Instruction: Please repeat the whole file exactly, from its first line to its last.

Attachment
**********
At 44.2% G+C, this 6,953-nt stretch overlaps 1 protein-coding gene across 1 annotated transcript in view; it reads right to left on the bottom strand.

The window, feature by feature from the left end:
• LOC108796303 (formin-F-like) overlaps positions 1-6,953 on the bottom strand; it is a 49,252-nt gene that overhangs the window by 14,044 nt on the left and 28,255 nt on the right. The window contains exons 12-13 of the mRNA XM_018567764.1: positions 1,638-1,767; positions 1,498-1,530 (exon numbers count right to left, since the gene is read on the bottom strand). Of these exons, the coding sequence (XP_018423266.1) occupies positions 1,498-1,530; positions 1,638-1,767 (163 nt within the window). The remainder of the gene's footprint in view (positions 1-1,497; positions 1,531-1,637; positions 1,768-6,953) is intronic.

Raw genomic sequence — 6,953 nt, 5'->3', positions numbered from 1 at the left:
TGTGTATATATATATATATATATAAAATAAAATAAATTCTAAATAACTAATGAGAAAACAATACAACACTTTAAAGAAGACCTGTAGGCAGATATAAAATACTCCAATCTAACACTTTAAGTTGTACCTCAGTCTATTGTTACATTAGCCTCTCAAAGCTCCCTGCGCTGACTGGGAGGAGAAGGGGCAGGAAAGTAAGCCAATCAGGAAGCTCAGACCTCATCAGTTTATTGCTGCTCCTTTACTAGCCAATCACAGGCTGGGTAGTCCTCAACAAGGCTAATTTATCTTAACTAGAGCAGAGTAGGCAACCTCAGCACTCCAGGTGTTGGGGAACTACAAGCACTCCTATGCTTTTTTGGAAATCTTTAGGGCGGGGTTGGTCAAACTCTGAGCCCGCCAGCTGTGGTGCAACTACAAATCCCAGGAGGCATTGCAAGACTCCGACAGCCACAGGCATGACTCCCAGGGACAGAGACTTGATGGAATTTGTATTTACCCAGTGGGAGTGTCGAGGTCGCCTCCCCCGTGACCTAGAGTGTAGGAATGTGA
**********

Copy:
At 44.2% G+C, this 6,953-nt stretch overlaps 1 protein-coding gene across 1 annotated transcript in view; it reads right to left on the bottom strand.

The window, feature by feature from the left end:
• LOC108796303 (formin-F-like) overlaps positions 1-6,953 on the bottom strand; it is a 49,252-nt gene that overhangs the window by 14,044 nt on the left and 28,255 nt on the right. The window contains exons 12-13 of the mRNA XM_018567764.1: positions 1,638-1,767; positions 1,498-1,530 (exon numbers count right to left, since the gene is read on the bottom strand). Of these exons, the coding sequence (XP_018423266.1) occupies positions 1,498-1,530; positions 1,638-1,767 (163 nt within the window). The remainder of the gene's footprint in view (positions 1-1,497; positions 1,531-1,637; positions 1,768-6,953) is intronic.

Raw genomic sequence — 6,953 nt, 5'->3', positions numbered from 1 at the left:
TGTGTATATATATATATATATATAAAATAAAATAAATTCTAAATAACTAATGAGAAAACAATACAACACTTTAAAGAAGACCTGTAGGCAGATATAAAATACTCCAATCTAACACTTTAAGTTGTACCTCAGTCTATTGTTACATTAGCCTCTCAAAGCTCCCTGCGCTGACTGGGAGGAGAAGGGGCAGGAAAGTAAGCCAATCAGGAAGCTCAGACCTCATCAGTTTATTGCTGCTCCTTTACTAGCCAATCACAGGCTGGGTAGTCCTCAACAAGGCTAATTTATCTTAACTAGAGCAGAGTAGGCAACCTCAGCACTCCAGGTGTTGGGGAACTACAAGCACTCCTATGCTTTTTTGGAAATCTTTAGGGCGGGGTTGGTCAAACTCTGAGCCCGCCAGCTGTGGTGCAACTACAAATCCCAGGAGGCATTGCAAGACTCCGACAGCCACAGGCATGACTCCCAGGGACAGAGACTTGATGGAATTTGTATTTACCCAGTGGGAGTGTCGAGGTCGCCTCCCCCGTGACCTAGAGTGTAGGAATGTGA